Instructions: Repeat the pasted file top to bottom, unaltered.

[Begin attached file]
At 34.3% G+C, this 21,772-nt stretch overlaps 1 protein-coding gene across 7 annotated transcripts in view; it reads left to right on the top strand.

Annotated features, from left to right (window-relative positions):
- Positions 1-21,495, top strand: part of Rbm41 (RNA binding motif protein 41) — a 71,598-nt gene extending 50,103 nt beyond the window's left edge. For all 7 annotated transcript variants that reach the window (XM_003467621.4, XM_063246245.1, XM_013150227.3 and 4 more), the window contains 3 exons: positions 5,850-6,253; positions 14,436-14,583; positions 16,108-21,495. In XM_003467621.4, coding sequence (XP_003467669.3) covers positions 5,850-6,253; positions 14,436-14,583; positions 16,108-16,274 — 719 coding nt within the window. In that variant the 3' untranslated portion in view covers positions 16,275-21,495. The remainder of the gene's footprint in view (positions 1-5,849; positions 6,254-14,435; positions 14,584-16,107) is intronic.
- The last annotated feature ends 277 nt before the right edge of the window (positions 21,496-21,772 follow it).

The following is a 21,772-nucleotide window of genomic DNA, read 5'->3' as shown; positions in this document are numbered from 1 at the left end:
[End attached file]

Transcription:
At 34.3% G+C, this 21,772-nt stretch overlaps 1 protein-coding gene across 7 annotated transcripts in view; it reads left to right on the top strand.

Annotated features, from left to right (window-relative positions):
- Positions 1-21,495, top strand: part of Rbm41 (RNA binding motif protein 41) — a 71,598-nt gene extending 50,103 nt beyond the window's left edge. For all 7 annotated transcript variants that reach the window (XM_003467621.4, XM_063246245.1, XM_013150227.3 and 4 more), the window contains 3 exons: positions 5,850-6,253; positions 14,436-14,583; positions 16,108-21,495. In XM_003467621.4, coding sequence (XP_003467669.3) covers positions 5,850-6,253; positions 14,436-14,583; positions 16,108-16,274 — 719 coding nt within the window. In that variant the 3' untranslated portion in view covers positions 16,275-21,495. The remainder of the gene's footprint in view (positions 1-5,849; positions 6,254-14,435; positions 14,584-16,107) is intronic.
- The last annotated feature ends 277 nt before the right edge of the window (positions 21,496-21,772 follow it).

The following is a 21,772-nucleotide window of genomic DNA, read 5'->3' as shown; positions in this document are numbered from 1 at the left end: